Pause on agribusiness investment as COVID-19 eats away at certainties

25 July 2020
video

Henry Wilkes, a London-based agricultural investment advisor working with Farrelly & Mitchell on a Spanish food-based project believes new investments are vulnerable. “Will investors start to see distressed assets crop up, and choose those ahead of pioneering or greenfield possibilities? If so, why should they opt for riskier early stage projects, if there are proven opportunities available?”

It is an evolving situation, and the consensus among investment funds appears to be about playing the waiting game, but the potential emergence of distressed assets is undoubtedly a motivator. If there is to be growth and investment opportunities in food and agribusiness in the short to medium term, this looks a likely channel.

Specialised produce vulnerable?

With guidance in short supply, what can we deduce?

What is apparent is that farming businesses serving niche and specialised products for restaurants and other catering outlets are highly exposed. If lockdown doesn’t work and restaurants do not reopen in a conventional manner, can these businesses adapt?

Wilkes cited the example of a goat cheese manufacturer he spoke to recently who serves high- restaurants in the UK. That individual says his business will run out of money within three months.

Meanwhile in southern Europe, berry producers are under similar pressure, as restaurant demand has suddenly vanished.

Click here for the full insight: 

Pause on agribusiness investment as COVID-19 eats away at certainties

25 July 2020

Henry Wilkes, a London-based agricultural investment advisor working with Farrelly & Mitchell on a Spanish food-based project believes new investments are vulnerable. “Will investors start to see distressed assets crop up, and choose those ahead of pioneering or greenfield possibilities? If so, why should they opt for riskier early stage projects, if there are proven opportunities available?”

It is an evolving situation, and the consensus among investment funds appears to be about playing the waiting game, but the potential emergence of distressed assets is undoubtedly a motivator. If there is to be growth and investment opportunities in food and agribusiness in the short to medium term, this looks a likely channel.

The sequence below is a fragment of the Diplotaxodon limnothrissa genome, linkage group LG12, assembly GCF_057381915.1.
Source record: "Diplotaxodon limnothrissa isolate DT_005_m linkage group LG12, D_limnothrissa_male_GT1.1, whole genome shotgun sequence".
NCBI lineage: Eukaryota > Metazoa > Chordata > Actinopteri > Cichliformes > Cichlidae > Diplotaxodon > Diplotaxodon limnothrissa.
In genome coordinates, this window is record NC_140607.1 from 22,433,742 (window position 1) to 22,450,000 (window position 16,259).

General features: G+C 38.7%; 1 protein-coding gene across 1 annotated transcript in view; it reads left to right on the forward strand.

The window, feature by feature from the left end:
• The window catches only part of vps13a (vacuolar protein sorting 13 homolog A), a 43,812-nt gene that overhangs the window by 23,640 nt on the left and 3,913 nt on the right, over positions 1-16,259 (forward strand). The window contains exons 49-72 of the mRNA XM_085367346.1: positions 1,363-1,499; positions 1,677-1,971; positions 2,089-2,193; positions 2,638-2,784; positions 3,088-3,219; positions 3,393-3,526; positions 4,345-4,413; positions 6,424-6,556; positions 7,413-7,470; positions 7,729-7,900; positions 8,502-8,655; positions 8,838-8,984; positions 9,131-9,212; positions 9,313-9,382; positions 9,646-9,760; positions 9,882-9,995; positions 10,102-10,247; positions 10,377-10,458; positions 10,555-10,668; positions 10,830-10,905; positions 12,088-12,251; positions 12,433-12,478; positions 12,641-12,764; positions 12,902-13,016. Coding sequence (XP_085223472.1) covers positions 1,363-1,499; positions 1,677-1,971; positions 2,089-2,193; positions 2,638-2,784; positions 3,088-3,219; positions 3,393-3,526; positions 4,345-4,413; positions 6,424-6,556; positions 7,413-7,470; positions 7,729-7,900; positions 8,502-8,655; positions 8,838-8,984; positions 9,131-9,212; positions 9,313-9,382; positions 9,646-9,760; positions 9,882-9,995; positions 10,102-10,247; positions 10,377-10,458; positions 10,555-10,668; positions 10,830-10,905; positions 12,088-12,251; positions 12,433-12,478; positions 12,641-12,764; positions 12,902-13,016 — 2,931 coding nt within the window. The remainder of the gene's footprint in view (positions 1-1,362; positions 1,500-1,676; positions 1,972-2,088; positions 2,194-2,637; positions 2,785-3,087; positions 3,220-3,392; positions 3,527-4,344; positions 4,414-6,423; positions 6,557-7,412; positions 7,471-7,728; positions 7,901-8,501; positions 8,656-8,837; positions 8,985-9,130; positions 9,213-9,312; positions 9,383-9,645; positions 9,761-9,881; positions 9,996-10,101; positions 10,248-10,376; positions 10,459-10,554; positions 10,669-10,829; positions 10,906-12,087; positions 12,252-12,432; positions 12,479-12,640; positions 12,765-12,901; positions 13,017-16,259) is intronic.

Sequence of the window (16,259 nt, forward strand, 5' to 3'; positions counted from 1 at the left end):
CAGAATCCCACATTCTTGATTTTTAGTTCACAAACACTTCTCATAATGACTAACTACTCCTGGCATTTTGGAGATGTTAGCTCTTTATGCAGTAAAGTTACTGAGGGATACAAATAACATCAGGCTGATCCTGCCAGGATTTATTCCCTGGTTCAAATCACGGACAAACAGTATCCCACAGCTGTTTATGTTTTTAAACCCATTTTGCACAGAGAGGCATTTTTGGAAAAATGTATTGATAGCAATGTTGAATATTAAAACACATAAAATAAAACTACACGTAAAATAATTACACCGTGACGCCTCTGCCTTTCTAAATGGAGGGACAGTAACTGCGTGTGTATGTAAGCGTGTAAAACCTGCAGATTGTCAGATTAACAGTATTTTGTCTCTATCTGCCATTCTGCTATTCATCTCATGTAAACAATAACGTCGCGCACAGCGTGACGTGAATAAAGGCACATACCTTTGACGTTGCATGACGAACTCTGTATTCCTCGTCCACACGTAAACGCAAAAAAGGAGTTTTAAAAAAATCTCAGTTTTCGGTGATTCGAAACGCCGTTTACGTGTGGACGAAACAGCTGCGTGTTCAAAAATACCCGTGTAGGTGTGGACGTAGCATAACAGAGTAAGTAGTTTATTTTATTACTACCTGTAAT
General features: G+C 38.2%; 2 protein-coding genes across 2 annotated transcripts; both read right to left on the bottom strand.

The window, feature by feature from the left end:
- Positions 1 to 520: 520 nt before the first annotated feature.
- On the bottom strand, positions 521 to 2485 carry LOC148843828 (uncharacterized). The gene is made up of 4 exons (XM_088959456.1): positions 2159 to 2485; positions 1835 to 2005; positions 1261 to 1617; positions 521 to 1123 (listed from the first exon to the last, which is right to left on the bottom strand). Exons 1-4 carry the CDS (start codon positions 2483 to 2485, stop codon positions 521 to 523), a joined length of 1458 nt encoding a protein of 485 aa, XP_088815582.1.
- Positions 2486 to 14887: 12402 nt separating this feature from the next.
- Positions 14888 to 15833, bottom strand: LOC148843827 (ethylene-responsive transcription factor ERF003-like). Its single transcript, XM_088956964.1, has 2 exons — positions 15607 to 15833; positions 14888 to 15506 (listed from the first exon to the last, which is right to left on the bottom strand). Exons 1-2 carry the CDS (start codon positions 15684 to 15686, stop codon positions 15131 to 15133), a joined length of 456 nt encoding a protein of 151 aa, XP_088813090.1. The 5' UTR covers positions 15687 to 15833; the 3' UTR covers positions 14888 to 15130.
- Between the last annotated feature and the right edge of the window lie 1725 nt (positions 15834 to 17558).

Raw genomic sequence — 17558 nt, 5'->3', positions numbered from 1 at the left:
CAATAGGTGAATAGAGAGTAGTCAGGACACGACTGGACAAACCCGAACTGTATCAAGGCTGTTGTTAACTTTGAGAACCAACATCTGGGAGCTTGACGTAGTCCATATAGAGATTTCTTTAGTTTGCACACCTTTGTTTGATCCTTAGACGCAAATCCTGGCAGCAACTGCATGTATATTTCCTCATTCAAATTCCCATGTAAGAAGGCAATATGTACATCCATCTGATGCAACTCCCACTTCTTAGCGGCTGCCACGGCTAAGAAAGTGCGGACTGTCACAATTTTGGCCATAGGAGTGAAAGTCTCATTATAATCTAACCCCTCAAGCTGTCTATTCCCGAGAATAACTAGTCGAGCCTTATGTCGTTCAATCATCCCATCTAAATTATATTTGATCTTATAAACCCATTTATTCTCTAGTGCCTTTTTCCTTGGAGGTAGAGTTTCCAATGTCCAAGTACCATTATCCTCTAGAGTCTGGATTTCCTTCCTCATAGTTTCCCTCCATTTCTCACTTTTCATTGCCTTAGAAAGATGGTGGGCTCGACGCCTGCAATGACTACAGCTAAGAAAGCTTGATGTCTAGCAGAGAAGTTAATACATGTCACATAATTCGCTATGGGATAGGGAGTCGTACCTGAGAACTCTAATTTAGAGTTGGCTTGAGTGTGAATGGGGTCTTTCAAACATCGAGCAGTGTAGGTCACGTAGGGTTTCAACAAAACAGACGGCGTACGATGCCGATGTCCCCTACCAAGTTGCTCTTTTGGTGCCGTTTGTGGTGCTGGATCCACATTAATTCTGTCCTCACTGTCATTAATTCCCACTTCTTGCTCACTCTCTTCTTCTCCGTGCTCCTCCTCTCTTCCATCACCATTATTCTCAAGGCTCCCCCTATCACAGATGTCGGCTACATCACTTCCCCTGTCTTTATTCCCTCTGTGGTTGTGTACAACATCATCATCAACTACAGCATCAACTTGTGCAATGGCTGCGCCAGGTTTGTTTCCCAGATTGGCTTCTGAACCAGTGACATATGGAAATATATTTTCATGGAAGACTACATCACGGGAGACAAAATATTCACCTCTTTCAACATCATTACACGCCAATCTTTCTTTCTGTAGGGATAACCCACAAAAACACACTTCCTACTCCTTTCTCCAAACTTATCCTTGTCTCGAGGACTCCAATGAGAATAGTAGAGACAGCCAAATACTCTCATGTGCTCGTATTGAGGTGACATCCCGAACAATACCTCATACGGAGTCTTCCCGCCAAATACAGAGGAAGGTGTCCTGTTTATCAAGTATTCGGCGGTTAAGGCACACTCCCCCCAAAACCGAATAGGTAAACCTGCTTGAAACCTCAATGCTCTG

Specialised produce vulnerable?

With guidance in short supply, what can we deduce?

What is apparent is that farming businesses serving niche and specialised products for restaurants and other catering outlets are highly exposed. If lockdown doesn’t work and restaurants do not reopen in a conventional manner, can these businesses adapt?

Wilkes cited the example of a goat cheese manufacturer he spoke to recently who serves high- restaurants in the UK. That individual says his business will run out of money within three months.

Meanwhile in southern Europe, berry producers are under similar pressure, as restaurant demand has suddenly vanished.

Click here for the full insight: 

Malachy Mitchell's featured publications

See All Posts

Agribusiness

The race to net zero farming systems

The agriculture sector is extremely vulnerable to a changing climate. Already, changes in rainfall in Australia have cut profits across the sector by 23% compared to what could have been achieved in pre-2000 conditions.

Blog

Agribusiness

COP 26: Methane Emission Reduction

The recent UN conference on climate change (COP26) led to commitments by key nations on reducing greenhouse gas (GHG) emissions which will have long-term impacts on a wide range of industries.

Blog

Agribusiness

Gene editing versus Gene modificatio

Many see the use of genetic modification and gene editing as an attractive means to increase the efficiency of global crop production to meet environmental and economic challenges facing the planet.

Blog
See All Posts

Insightful blogs on topical agri-food themes.

Get in touch with us or find an office closest to you.
Register now